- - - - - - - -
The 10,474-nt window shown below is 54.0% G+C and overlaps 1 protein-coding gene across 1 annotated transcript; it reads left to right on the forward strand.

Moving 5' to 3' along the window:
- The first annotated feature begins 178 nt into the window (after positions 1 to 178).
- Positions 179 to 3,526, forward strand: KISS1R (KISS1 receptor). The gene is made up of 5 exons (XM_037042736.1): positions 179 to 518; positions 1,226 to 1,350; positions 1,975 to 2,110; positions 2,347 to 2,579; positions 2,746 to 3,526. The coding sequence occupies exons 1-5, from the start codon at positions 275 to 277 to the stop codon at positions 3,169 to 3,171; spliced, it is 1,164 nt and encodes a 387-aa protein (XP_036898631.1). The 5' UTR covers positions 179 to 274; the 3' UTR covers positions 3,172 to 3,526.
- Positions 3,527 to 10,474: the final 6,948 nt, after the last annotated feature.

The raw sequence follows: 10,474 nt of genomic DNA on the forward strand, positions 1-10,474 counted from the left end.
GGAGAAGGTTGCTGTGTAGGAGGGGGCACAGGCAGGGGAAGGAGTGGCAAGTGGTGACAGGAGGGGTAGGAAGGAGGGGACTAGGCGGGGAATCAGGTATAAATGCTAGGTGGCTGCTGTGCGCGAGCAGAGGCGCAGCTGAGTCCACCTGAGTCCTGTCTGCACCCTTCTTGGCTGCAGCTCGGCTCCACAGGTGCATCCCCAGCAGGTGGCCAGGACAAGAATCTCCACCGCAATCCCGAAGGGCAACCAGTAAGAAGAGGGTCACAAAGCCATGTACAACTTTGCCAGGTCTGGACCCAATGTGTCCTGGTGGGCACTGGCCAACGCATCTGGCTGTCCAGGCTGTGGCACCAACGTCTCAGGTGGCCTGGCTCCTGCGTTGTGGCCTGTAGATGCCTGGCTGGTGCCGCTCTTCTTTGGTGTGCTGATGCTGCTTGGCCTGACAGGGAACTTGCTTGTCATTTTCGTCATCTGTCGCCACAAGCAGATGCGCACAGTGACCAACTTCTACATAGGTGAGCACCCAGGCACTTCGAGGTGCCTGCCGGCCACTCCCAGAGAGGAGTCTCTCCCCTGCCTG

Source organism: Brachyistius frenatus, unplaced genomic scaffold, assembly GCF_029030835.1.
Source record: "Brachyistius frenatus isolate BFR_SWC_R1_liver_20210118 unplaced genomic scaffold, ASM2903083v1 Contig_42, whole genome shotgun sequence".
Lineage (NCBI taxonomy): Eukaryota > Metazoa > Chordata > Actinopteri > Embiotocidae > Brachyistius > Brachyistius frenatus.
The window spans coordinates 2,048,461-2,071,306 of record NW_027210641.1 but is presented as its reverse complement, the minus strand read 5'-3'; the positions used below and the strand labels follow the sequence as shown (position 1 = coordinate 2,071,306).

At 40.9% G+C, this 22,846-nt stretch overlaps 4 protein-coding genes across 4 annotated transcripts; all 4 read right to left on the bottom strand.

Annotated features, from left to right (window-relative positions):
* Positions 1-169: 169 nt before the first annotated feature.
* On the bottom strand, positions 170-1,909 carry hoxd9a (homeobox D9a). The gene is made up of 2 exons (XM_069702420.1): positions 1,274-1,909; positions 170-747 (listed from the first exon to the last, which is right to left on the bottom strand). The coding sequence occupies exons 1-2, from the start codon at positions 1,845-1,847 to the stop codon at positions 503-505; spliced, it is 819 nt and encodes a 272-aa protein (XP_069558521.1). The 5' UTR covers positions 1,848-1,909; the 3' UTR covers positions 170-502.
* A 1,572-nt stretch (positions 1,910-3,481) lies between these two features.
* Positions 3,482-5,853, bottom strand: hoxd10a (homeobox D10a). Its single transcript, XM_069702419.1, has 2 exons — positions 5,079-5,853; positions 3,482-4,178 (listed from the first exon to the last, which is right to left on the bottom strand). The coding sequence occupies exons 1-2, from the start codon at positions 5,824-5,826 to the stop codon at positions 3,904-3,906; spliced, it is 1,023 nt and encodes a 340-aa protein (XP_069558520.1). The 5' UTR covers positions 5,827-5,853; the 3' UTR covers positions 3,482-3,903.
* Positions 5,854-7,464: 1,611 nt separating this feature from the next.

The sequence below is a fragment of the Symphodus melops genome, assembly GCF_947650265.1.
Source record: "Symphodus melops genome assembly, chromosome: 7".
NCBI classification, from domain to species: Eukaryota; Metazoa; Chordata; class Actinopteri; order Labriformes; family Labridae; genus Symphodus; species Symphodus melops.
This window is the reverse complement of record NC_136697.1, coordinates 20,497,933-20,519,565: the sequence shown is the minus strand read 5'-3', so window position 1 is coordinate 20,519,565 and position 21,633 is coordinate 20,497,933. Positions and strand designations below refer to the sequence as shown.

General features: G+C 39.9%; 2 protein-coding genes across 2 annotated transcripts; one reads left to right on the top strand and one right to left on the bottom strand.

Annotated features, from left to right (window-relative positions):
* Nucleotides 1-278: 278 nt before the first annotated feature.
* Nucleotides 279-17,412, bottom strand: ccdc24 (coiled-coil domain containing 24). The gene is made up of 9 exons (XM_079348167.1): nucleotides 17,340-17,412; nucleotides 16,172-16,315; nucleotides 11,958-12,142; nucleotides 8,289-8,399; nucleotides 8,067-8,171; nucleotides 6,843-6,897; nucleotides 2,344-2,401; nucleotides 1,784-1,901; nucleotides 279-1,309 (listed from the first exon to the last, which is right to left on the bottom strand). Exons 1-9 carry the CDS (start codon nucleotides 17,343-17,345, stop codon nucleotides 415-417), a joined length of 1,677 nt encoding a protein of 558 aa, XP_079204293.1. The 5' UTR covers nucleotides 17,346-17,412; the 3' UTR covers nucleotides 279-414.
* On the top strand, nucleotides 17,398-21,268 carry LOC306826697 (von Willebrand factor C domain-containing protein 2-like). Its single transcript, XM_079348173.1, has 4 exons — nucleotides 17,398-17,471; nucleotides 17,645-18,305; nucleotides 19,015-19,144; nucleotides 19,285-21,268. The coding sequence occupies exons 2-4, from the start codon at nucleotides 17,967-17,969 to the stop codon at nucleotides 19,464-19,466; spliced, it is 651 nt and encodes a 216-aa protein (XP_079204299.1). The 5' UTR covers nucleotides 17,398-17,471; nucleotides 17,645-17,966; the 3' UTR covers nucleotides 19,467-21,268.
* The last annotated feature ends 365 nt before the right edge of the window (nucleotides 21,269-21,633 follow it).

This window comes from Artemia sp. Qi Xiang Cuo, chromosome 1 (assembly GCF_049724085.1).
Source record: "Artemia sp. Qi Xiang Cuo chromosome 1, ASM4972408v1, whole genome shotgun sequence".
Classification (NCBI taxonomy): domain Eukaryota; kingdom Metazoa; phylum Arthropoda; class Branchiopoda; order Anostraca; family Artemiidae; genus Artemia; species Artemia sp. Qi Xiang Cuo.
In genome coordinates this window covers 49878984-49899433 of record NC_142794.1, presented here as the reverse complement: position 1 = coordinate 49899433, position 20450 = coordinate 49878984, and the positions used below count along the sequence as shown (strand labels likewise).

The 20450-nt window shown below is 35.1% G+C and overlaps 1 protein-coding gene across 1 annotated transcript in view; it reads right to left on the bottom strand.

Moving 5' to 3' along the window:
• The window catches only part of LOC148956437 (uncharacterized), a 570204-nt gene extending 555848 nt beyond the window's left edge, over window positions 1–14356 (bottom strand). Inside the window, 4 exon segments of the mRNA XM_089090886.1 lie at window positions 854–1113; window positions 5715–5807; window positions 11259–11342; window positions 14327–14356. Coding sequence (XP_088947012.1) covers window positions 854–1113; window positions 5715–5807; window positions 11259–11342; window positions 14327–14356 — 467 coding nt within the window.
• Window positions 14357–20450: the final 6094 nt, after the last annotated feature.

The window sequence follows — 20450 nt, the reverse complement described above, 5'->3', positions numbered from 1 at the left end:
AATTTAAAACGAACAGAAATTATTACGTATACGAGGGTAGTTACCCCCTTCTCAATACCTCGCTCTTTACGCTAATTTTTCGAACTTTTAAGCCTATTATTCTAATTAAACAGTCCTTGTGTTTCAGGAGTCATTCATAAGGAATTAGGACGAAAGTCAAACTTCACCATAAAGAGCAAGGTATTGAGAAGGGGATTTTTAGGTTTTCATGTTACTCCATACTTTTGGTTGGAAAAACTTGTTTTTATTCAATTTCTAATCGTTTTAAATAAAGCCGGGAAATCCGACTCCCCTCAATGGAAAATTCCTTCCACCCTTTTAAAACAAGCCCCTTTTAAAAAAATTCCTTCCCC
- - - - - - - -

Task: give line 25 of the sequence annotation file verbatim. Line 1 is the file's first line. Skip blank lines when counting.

* Nucleotides 1-278: 278 nt before the first annotated feature.